THE OPENING [11:30]
00:00:40 – 00:02:35: Newsreel footage of Charles Muntz, “The Spirit of Adventure,” and Paradise Falls. Watched by young Carl Frederickson in a movie theater. Muntz accused of fabricating skeleton of “The Monster of Paradise Falls.” Muntz’s goal: To “capture the beast alive.”
- Plotline point: Introduces two key characters, Carl and Muntz; establishes Paradise Falls and the scandal related to “The Monster of Paradise Falls.”
- Themeline point: Establishes that young Carl has the spirit of adventure.
00:02:35 – 00:05:05: Carl imagining himself as Muntz, then hears a voice: “Adventure is out there!” From a rickety, abandoned house. It’s Ellie, who is as big a fan of Muntz as Carl is. [4:28: She gives him her grape soda pin and says, “You and me, we’re in a club now.”] Trying to retrieve his balloon, Carl falls. Ambulance.
- Plotline point: Introduces Ellie and intersects her with Carl; introduces the callback line “Adventure is out there”; establishes the importance of balloons; leads up to Carl falling and breaking his arm.
- Themeline point: Provides an immediate connection between Ellie and Carl, based on their mutual love of adventure and admiration for Muntz.
- Scene transition: The voice-over narrator of the Muntz newsreel ‘narrates’ Carl’s adventures as he heads down the sidewalk, continuing the spirit of the newsreel.
00:05:00 – 00:07:10: Carl in his room at night with broken arm. Ellie shows up with his balloon and shares with Carl “My Adventure Book.” [“Cross your heart!”] Her goal: To go to Paradise Falls. [6:35: “Only I just don’t know how I’m going to get to PF.”] Carl sees his balloon. “That’s it. You’ll take us in a blimp. Swear you’ll do it. Cross your heart. Cross it!” And Carl’s first word: “Wow.”
- Plotline point: Reinforces the importance of balloons; establishes Ellie’s “My Adventure Book”; introduces the callback “Cross your heart!”; establishes Ellie’s goal of getting to Paradise Falls; leads up to Ellie getting Carl to promise he will take Ellie there in a blimp.
- Themeline point: Carl is smitten by Ellie.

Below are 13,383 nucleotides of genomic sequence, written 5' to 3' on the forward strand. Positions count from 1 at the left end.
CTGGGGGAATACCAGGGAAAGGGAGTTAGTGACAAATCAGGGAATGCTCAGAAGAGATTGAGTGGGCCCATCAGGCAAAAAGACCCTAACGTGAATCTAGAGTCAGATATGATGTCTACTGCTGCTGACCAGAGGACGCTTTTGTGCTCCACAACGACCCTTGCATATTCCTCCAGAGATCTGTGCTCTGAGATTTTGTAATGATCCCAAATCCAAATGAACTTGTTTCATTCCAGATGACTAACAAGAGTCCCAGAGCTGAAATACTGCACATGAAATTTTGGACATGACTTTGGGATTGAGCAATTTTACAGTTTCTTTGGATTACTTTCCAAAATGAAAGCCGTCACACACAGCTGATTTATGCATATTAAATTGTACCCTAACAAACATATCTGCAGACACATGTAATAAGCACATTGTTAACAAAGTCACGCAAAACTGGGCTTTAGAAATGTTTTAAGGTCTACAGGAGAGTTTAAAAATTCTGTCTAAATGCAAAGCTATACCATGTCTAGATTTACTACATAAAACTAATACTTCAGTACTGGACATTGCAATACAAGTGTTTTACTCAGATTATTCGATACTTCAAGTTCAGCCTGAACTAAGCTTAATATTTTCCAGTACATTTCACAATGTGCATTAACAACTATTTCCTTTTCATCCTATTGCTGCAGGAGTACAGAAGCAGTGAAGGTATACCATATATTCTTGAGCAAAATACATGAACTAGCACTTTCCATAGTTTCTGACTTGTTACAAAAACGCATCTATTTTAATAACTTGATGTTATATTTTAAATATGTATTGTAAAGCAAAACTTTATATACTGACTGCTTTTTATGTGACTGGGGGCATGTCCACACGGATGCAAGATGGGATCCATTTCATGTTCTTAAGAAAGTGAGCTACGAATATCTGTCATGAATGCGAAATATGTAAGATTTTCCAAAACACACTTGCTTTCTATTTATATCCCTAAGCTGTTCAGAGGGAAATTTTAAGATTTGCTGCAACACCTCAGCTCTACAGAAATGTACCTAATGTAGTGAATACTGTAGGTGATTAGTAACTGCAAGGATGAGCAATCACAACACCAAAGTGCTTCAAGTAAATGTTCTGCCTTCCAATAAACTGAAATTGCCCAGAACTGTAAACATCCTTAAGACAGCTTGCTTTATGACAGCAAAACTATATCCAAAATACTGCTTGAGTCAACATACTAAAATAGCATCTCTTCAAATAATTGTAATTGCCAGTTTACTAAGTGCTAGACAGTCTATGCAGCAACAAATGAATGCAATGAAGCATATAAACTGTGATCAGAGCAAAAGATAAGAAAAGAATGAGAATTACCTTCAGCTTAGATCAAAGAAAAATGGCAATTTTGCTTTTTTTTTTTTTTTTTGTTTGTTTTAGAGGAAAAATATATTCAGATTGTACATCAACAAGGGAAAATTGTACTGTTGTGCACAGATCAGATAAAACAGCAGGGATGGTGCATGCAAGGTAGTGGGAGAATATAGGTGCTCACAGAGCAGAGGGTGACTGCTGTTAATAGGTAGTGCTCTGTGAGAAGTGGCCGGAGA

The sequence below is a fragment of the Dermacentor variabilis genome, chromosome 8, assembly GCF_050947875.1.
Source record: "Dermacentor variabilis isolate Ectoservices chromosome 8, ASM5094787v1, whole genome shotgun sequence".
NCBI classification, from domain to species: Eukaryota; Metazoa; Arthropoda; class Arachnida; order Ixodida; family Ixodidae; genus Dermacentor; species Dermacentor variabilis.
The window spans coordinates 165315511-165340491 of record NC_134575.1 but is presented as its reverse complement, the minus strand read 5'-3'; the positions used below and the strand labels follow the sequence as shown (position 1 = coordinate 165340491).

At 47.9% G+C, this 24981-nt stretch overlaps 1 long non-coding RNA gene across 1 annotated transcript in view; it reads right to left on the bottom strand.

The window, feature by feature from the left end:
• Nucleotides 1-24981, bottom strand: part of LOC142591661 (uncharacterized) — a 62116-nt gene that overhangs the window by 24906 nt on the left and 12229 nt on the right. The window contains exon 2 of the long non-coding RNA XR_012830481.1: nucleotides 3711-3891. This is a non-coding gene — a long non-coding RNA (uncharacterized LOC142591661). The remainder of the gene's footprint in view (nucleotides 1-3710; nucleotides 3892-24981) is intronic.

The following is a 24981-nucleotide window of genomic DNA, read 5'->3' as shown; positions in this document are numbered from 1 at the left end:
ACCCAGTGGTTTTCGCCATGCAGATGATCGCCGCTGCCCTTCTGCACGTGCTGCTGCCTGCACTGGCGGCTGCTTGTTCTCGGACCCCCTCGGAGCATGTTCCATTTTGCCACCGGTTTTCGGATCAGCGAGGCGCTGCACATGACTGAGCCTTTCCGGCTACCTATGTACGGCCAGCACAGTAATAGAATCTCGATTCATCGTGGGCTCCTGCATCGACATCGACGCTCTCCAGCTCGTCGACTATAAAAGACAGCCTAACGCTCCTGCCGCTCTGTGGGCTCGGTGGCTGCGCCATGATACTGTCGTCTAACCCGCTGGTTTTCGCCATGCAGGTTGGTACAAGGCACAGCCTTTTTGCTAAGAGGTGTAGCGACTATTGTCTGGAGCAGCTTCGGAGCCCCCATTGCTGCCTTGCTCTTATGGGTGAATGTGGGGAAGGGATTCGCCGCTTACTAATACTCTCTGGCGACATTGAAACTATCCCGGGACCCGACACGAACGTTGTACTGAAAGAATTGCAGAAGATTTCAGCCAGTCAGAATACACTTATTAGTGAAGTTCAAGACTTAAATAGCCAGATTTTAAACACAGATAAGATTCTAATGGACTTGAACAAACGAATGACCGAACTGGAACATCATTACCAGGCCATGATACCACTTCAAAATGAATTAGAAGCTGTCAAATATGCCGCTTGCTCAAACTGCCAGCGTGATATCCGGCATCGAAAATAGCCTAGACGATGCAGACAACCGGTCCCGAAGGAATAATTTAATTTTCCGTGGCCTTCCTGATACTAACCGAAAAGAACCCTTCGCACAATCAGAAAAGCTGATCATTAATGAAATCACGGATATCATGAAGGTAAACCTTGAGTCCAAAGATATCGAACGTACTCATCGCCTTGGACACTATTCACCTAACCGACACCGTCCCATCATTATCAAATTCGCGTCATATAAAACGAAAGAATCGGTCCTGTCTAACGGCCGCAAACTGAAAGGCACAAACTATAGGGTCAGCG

- Scene transition: Because Carl broke his arm, Ellie shows up to make him feel better and uses a balloon floating into Carl’s room to make her entrance.
00:07:10 – 00:11:30: Carl and Ellie’s life together montage. Key plot points: (A) Wedding. (B) He gets a job at a zoo selling helium balloons. (C) They want to have children, but find out they can’t. (D) Set sights on Paradise Falls, but those plans laid aside due to a series of financial setbacks. (E) Now old, Carl plans to surprise Ellie with tickets to go to PF, but Ellie dies.
- Plotline point: Shows Carl and Ellie’s married life; demonstrates how they constantly had to set aside their plans to go to Paradise Falls; leads up to Ellie’s death.
- Themeline point: Carl’s full life with Ellie comes to a crushing end with his wife’s passing, leaving him alone.
- Scene transition: Carl’s first word – “Wow!” – and the balloon popping leads to the flash of a camera light at the wedding of Carl and Ellie.
Major Plotline Point [The Opening]: Ellie’s death. Carl has made a promise to Ellie to take her to Paradise Falls because of her childhood dream of building a clubhouse right next to the falls. How to fulfill that promise now that his wife is gone?
So my suggestion: Create a scene-by-scene breakdown of your entire script. Yes, this is a lot of work, but three things: (1) Analyzing your script this way will help you track the Plotline and Themeline. (2) Analyzing your script this way will help you track the script’s pace. (3) You can use this document as the basis of your Revision Outline… and that is the subject of tomorrow’s post.
FYI: Tom Benedek will be teaching the next session of Pages II: Rewriting Your Script through Screenwriting Master Class beginning February 18.